Shrouded in Scottish Gloom

The garden looks really good just now. My sister takes care of it every weekend, and I’m amazed at how neat and pretty it is. When I peek out the back door and smell lilac, I understand why gardeners love what they do. There’s something sane, calm and peaceful about the outdoor landscape… it’s an escape for practical, hard-working people.

It makes me yearn to be that kind of person too.

I’m more the kind of person who strolls around with a camera and feels happy at the beauty other people have created. Unfortunately, Scotland doesn’t like us to have heatwaves for very long, and there’s a lot of dreich weather at the moment. Yesterday it couldn’t make up its mind between strong sun, drenching rain, and the occasional bolt of lightning. Today it decided to go ‘all rain’… dark grey clouds parading overhead with shimmering sheets of crystals dangling from their misty earlobes.

When the day was at its darkest, I came across a monster snail clinging to the upstairs window. It reminded me of 20,000 Leagues Under the Sea… water all around and this muscular, glistening creature seeking a way in. Visualizing its fellows squirming all over the house, roof and all, I could understand my mother’s utter abomination of them. She gets the same look on her face that Ripley gets in Alien.

If you were on a spaceship with those things on it, you’d do better with her as a shipmate than me.

I don’t mind the odd snail or group of snails, but we have too many. They slither all over — slugs too — and roll on their backs, drinking in the downpours.

The other night I was trying to move a wheelie bin without stepping on a single invertebrate, and it was impossible. I swear there was either a slug or a snail trekking across each square foot of ground, and because it was dark, I couldn’t even see them all. Despite the best I could do, the bin and I left a trail of devastation in our wake.

Have I complained about this before? I’ve a feeling I have.

Anyhow, with the lowering weather, some sadness, and a general feeling of being under siege, it seemed a good day to activate my online CBT account.

“What’s that?” you say, suddenly looking nervous. “CBT??”

Our GP thinks it might help combat my chronic anxiety, but I ignored the activation request for two weeks. I could always think of something better to do! I don’t have raging agoraphobia any more, but I’ve had a traumatic few years… it’s like a sleeping Leviathan stirring. If it comes up again, it could be bad.

I don’t like cognitive behavioural therapy. I’ve tried it before and it left me bemused. I felt more stressed attending the sessions than at any other time, so I cut them short.

I have to confess, when I read that I would need to have a working printer in order to do the current course, I was irritated. We have ours loaded with 100gsm stuff. I was determined not to start the course till I’d dived out and bought the cheapest paper I could find — 75gsm. I put that in on top.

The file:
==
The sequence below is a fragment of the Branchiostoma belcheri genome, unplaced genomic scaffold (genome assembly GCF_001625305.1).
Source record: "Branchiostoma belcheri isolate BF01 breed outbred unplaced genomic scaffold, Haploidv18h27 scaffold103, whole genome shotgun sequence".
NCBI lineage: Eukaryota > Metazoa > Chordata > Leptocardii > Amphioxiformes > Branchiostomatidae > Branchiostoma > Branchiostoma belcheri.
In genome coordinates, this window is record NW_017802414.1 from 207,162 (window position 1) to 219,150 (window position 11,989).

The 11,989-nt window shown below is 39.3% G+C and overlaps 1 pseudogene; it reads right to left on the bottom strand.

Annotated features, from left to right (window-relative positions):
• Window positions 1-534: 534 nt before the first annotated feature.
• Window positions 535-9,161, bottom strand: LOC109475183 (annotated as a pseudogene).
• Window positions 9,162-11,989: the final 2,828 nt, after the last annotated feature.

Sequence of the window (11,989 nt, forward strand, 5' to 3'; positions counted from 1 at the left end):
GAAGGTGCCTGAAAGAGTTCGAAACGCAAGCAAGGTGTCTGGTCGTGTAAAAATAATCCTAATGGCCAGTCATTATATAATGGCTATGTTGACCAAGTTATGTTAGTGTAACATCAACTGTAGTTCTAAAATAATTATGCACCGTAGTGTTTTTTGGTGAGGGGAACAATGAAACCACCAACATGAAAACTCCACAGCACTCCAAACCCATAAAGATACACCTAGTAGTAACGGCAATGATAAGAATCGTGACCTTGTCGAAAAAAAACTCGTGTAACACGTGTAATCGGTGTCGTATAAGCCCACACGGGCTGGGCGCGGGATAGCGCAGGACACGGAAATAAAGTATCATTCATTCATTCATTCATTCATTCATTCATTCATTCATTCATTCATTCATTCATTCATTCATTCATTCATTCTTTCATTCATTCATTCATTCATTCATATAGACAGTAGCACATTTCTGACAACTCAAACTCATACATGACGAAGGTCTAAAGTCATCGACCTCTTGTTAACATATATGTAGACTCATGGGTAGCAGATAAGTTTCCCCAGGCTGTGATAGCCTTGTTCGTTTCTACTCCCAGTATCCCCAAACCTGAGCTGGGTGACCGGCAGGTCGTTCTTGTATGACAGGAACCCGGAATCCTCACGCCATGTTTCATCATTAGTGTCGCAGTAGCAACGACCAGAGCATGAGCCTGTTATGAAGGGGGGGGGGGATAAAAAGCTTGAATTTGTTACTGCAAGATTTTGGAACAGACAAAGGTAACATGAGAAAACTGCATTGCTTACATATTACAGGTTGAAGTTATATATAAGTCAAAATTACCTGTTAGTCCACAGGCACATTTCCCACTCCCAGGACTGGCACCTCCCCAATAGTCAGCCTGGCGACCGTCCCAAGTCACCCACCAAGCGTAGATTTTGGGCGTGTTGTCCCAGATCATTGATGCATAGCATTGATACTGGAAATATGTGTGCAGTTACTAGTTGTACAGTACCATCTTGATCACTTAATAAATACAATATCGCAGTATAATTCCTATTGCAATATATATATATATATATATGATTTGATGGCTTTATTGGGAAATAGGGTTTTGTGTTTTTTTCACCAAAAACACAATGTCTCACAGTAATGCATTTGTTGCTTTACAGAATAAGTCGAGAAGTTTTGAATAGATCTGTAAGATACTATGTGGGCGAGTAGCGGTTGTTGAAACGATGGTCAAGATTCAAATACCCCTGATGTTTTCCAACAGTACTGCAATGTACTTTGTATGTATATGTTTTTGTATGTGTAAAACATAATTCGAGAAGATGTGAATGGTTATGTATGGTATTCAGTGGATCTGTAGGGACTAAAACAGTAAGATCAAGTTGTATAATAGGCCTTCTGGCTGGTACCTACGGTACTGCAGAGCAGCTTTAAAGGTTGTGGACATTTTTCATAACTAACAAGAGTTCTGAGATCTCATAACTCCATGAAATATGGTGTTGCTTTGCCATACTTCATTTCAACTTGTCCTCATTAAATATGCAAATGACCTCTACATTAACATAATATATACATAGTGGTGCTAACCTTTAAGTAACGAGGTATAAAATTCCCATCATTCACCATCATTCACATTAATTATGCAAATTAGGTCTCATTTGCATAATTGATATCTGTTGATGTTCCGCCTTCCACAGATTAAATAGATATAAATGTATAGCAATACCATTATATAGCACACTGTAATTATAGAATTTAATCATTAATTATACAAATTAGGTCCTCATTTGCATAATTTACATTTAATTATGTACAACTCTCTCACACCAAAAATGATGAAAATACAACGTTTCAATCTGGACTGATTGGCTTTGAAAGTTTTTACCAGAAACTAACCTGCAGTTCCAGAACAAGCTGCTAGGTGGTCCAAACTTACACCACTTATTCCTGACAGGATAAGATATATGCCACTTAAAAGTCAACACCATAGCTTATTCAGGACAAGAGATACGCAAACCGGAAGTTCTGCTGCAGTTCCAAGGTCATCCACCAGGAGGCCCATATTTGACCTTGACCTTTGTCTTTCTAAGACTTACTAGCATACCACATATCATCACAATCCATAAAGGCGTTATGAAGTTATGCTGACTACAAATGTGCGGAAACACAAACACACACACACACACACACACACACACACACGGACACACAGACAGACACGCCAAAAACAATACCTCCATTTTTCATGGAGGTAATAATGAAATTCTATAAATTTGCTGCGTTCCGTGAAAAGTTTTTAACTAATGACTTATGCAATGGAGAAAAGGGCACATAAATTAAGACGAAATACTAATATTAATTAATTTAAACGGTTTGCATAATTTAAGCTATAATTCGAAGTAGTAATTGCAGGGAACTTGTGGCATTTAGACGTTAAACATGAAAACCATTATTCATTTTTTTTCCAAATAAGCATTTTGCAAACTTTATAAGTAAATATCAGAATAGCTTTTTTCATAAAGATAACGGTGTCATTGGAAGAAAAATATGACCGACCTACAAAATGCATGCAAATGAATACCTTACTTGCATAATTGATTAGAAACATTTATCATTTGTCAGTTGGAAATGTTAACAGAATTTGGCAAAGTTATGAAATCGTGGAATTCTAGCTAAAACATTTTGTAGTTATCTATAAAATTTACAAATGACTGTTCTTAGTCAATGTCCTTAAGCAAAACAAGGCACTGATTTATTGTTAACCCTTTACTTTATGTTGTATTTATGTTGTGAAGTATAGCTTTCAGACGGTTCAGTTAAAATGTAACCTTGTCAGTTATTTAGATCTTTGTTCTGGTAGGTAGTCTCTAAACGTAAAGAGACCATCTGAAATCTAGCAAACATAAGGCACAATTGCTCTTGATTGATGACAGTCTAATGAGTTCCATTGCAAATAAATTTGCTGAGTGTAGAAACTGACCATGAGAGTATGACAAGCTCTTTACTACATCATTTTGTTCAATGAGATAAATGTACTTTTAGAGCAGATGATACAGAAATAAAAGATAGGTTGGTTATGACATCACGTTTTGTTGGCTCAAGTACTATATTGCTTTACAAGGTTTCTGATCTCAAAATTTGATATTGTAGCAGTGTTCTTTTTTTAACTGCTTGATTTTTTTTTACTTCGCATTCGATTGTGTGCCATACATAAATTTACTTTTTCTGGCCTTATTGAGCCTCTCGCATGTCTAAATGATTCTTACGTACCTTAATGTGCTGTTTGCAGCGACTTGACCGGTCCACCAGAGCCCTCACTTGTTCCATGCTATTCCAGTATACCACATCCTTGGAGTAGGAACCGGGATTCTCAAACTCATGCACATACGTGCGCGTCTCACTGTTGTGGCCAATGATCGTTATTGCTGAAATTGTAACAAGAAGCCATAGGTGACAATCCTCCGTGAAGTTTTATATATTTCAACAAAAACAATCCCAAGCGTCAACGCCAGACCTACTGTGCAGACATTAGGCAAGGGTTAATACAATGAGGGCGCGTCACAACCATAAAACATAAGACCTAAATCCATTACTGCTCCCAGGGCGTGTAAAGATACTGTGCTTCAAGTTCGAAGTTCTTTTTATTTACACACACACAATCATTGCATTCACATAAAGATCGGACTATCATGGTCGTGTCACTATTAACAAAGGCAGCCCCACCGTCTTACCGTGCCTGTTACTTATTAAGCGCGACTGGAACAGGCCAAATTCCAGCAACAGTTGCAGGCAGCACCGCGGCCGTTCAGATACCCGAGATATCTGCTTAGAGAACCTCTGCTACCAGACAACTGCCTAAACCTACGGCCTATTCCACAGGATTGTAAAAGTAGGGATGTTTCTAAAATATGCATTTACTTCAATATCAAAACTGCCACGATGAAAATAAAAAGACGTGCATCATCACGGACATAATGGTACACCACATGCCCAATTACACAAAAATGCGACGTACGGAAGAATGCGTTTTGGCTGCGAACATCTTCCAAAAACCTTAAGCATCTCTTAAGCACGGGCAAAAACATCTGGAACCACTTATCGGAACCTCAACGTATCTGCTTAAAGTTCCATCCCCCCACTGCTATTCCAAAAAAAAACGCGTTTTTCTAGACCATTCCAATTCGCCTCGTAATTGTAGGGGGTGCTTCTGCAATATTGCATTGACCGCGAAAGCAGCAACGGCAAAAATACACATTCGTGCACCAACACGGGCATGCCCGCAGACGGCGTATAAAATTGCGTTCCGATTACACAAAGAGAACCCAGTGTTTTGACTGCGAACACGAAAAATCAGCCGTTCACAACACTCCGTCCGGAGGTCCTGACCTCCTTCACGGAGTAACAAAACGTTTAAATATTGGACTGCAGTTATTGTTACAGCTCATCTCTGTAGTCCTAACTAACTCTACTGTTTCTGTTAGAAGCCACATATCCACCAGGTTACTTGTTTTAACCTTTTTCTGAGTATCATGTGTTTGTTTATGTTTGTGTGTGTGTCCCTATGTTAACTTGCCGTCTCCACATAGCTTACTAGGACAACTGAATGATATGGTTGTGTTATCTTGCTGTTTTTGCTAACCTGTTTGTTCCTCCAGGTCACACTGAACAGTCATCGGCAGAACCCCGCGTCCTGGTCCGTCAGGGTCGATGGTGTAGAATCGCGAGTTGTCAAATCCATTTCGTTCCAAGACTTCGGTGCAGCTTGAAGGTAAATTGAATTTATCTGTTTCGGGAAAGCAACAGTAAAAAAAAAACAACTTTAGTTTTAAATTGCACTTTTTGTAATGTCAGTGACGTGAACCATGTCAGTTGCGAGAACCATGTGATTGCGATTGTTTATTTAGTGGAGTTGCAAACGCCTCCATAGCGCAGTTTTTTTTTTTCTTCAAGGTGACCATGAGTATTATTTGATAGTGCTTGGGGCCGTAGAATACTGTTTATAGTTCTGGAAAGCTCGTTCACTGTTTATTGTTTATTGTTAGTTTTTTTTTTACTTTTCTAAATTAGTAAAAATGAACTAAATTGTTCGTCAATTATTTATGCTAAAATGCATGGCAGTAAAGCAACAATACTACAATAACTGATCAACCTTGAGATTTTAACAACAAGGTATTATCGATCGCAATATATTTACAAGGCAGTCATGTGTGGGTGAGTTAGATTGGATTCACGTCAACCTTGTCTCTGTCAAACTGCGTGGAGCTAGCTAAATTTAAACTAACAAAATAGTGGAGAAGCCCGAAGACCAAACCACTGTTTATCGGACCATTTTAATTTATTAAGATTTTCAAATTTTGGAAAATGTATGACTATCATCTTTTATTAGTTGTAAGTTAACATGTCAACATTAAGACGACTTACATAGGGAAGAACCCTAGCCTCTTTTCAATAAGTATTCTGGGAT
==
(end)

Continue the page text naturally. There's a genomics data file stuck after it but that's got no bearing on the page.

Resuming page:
OK, well, I activated the CBT course today, answered a raft of multiple choice questions, then it suddenly stopped, and I was confused. It just told me I would need an up-to-date Flash Player (which I’ve got) in order to be able to view my sessions, but I couldn’t see any other links, or a home page, or even a bit of text saying “thank you — see you next week!” or something of the kind.

Is this typical NHS behaviour?

I’ve had similar emails when asking for appointments… no ‘hello’ or ‘goodbye’ or individual names… just come straight to the point then drop out of sight. You can imagine the staff rushing around like busy ants, so you don’t really resent it, but it’s still a little… leaves you feeling like one of those cartoon characters who was walking on rock and is now pedalling in mid-air.

Thinking about it, it was just the ‘activation’ I was engaged in… if I went back, the first session would be there waiting.

Brr.

Perhaps it’s all one big cryptic puzzle designed to keep me engaged trying to figure it out so that I don’t have time to stress about anything. There was a multiple choice question I didn’t understand at all, and the only way I could dodge it was to pick the most non-committal response. I felt like turning to someone and saying, “Sorry, what do you mean?” Instead, I said it to the empty room.

I should raise that question with them in case it turns out to be something important… or is that typical catastrophic thinking? What significance could a single, vaguely-worded question have? I gave them a vaguely-worded response… fair dos.

Meanwhile, none of this helped the cats with their own issues. They sat miserably at the back door, looking out at the slurping snails. As far as they’re concerned, this type of day shouldn’t be allowed.

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One response

  1. […] mentioned in my last post (Shrouded in Scottish Gloom) that I’ve done CBT before and didn’t take to it. On the other hand, I thought once I […]

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